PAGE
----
Theme 2: Recognising and responding to the psychological impact
2.1: “It wasn’t me” - Externalising the experience
“Even over a long period of time that’s [memory] never come back but hmm obviously from my ex describing it and from the doctors as well, because you learn about these things through other people when you’re not quite with it yourself, but it was like I wasn’t even there. I was kind of, it wasn’t me at all. I could have killed everybody you know, in the whole town and I wouldn’t have been aware of it.. you know” (Woman 5).
“I suppose once, I’d sort of looked into, into it [postpartum psychosis], that it, it explained what had been going on, and it certainly explained obviously the, the sort, you know seeing things, hearing things side of it, and, but yeah, it also explained sort of how normal behaviour had sort of turned into something that was disruptive” (Family member 20).
2.2: “Somebody else has got through this”
“Erm, but I remember, well, the one thing that sticks in my mind is, erm, I was, obviously, was looking at information about postpartum psychosis, ‘cos I found a charity, erm, and I managed to speak to somebody who had had postpartum psychosis, and she’d had it twice… suddenly I thought, you know you can, somebody, somebody else has got through this” (Woman 13).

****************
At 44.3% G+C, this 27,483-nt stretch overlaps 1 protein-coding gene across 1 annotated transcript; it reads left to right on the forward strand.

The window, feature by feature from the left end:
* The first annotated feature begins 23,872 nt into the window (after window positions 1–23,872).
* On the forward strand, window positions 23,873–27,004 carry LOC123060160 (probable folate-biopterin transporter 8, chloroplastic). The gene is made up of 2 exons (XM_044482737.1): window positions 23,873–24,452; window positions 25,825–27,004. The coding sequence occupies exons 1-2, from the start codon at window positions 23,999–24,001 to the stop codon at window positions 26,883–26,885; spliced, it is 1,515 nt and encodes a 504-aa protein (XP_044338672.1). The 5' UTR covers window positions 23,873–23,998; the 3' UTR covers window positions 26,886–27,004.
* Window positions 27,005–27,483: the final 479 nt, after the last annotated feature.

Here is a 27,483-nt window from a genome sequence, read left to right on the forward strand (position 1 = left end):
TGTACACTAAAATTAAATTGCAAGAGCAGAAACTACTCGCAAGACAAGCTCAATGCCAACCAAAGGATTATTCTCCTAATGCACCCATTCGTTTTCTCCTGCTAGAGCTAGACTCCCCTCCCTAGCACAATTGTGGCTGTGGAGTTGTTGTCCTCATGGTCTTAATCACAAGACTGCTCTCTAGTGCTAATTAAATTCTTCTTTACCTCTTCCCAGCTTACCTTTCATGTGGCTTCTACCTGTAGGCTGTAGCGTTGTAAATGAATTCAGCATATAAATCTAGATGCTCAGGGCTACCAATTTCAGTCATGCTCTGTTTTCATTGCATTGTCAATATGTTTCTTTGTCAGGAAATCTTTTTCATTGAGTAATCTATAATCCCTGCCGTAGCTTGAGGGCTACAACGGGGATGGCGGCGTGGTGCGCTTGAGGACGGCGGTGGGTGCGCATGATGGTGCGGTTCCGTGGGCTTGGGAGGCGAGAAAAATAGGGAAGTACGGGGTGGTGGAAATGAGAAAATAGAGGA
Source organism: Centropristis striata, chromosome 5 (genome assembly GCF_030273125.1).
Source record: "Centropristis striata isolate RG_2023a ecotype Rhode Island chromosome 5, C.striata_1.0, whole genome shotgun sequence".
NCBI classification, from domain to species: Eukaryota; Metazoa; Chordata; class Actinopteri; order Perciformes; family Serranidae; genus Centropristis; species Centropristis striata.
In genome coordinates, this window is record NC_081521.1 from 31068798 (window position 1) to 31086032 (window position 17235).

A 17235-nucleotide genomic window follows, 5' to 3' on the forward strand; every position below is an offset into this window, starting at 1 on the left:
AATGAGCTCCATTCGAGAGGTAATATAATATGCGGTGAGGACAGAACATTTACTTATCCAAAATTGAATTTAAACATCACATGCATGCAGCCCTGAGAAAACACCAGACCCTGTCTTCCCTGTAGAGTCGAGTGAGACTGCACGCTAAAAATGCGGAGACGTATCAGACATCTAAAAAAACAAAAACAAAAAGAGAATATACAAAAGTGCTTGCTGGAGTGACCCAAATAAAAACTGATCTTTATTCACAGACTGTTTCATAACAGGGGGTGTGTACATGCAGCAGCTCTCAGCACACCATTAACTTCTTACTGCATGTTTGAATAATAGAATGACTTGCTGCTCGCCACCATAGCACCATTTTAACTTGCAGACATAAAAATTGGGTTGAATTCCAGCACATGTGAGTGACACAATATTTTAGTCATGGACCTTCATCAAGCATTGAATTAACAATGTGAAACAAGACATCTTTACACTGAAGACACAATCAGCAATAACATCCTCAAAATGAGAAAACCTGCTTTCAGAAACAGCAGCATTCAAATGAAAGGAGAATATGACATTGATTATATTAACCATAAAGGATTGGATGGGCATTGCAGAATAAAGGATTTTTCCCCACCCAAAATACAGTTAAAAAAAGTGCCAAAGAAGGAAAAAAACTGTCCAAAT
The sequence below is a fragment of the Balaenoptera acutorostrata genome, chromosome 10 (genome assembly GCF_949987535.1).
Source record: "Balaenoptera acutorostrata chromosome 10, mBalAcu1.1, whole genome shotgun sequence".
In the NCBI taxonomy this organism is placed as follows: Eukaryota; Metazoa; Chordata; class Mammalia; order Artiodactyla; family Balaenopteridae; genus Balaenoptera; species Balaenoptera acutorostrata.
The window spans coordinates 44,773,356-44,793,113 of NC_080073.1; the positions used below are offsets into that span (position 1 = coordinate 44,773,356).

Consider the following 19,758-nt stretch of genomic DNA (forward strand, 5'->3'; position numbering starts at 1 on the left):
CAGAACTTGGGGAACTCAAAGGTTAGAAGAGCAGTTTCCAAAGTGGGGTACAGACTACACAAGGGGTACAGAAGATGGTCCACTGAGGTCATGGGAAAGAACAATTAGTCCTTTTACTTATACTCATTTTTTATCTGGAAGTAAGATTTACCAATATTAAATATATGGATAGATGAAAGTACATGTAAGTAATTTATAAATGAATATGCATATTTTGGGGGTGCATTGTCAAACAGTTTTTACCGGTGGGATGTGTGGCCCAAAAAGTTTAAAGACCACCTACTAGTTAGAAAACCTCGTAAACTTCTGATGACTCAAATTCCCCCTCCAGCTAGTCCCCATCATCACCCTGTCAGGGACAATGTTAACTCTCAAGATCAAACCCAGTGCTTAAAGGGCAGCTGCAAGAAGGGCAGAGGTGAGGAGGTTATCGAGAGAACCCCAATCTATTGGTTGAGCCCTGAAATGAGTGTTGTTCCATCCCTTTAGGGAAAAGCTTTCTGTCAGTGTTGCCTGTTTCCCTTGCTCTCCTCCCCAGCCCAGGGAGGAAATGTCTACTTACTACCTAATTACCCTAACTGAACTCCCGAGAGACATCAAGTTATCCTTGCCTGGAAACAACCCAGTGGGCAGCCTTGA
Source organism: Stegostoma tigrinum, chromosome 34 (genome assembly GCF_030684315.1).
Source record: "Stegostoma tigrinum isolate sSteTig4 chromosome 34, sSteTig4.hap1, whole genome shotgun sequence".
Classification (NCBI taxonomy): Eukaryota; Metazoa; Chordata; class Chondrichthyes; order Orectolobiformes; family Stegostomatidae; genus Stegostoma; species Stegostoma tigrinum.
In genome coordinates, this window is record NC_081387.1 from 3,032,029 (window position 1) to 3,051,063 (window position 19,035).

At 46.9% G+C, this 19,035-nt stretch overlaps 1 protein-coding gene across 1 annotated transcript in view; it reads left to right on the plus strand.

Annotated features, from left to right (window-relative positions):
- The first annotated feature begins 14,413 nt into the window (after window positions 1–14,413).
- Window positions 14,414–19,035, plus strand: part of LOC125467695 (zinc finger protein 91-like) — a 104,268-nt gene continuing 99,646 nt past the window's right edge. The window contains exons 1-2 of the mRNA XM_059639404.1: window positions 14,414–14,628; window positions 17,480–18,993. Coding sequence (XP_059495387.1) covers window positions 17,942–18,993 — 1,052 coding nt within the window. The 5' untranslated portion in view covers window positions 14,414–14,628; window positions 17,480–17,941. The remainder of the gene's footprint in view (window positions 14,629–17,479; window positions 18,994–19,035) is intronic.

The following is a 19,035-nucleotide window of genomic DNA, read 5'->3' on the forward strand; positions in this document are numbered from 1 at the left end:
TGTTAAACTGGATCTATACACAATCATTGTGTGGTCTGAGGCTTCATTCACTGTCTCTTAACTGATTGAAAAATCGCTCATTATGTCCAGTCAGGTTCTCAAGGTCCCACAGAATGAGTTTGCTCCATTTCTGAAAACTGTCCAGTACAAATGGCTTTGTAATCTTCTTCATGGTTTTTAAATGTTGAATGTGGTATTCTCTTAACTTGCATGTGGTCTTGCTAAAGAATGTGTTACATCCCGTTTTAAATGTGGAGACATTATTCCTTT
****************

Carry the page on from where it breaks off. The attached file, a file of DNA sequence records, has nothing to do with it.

“It wasn’t just me being a bad mum or a failure. Other people have had the psychotic, same type of thoughts and feelings that I’ve had. It wasn’t just me being mad or.. it made me realise that I was very poorly and it wasn’t my fault and I have got better and I got through it” (Woman 2).
2.3: Validation – Recognising and responding to the emotional impact
“You know they would never say to a woman that had been attacked ‘well that’s no big deal’ but people will separate psychosis, because to them it’s not real, to them it never happened, but it did happen to me, something was coming up my hill, it was going to kill my kid and if I didn’t kill myself he was going to die. You know it’s as simple as that, I really believed my baby was going to die and be killed” (Woman 7).
“I said to her [GP], you know, I can’t remember the first three years of my daughter’s life, and she said, well, that’s a grief that you will just carry with you, and I thought, actually, that’s really nice, that somebody acknowledged that” (Woman 10).